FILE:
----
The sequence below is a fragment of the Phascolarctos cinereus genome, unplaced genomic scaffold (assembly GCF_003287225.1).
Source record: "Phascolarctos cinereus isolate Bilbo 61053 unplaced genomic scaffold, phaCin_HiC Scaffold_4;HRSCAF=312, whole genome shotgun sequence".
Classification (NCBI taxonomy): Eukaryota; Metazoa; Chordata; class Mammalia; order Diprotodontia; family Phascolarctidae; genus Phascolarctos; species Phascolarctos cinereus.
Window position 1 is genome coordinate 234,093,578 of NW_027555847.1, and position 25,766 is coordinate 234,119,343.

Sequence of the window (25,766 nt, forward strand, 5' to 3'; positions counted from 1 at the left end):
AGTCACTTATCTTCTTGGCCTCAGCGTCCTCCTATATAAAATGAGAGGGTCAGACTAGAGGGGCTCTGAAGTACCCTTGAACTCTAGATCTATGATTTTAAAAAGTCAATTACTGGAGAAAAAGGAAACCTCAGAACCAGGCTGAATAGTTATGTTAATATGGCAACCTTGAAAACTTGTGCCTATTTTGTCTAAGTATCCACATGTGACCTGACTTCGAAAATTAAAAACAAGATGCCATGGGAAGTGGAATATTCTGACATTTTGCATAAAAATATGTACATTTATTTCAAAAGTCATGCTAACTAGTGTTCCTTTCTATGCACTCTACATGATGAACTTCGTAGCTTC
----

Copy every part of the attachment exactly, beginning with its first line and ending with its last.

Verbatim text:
The sequence below is a fragment of the Phascolarctos cinereus genome, unplaced genomic scaffold (assembly GCF_003287225.1).
Source record: "Phascolarctos cinereus isolate Bilbo 61053 unplaced genomic scaffold, phaCin_HiC Scaffold_4;HRSCAF=312, whole genome shotgun sequence".
Classification (NCBI taxonomy): Eukaryota; Metazoa; Chordata; class Mammalia; order Diprotodontia; family Phascolarctidae; genus Phascolarctos; species Phascolarctos cinereus.
Window position 1 is genome coordinate 234,093,578 of NW_027555847.1, and position 25,766 is coordinate 234,119,343.

Sequence of the window (25,766 nt, forward strand, 5' to 3'; positions counted from 1 at the left end):
AGTCACTTATCTTCTTGGCCTCAGCGTCCTCCTATATAAAATGAGAGGGTCAGACTAGAGGGGCTCTGAAGTACCCTTGAACTCTAGATCTATGATTTTAAAAAGTCAATTACTGGAGAAAAAGGAAACCTCAGAACCAGGCTGAATAGTTATGTTAATATGGCAACCTTGAAAACTTGTGCCTATTTTGTCTAAGTATCCACATGTGACCTGACTTCGAAAATTAAAAACAAGATGCCATGGGAAGTGGAATATTCTGACATTTTGCATAAAAATATGTACATTTATTTCAAAAGTCATGCTAACTAGTGTTCCTTTCTATGCACTCTACATGATGAACTTCGTAGCTTC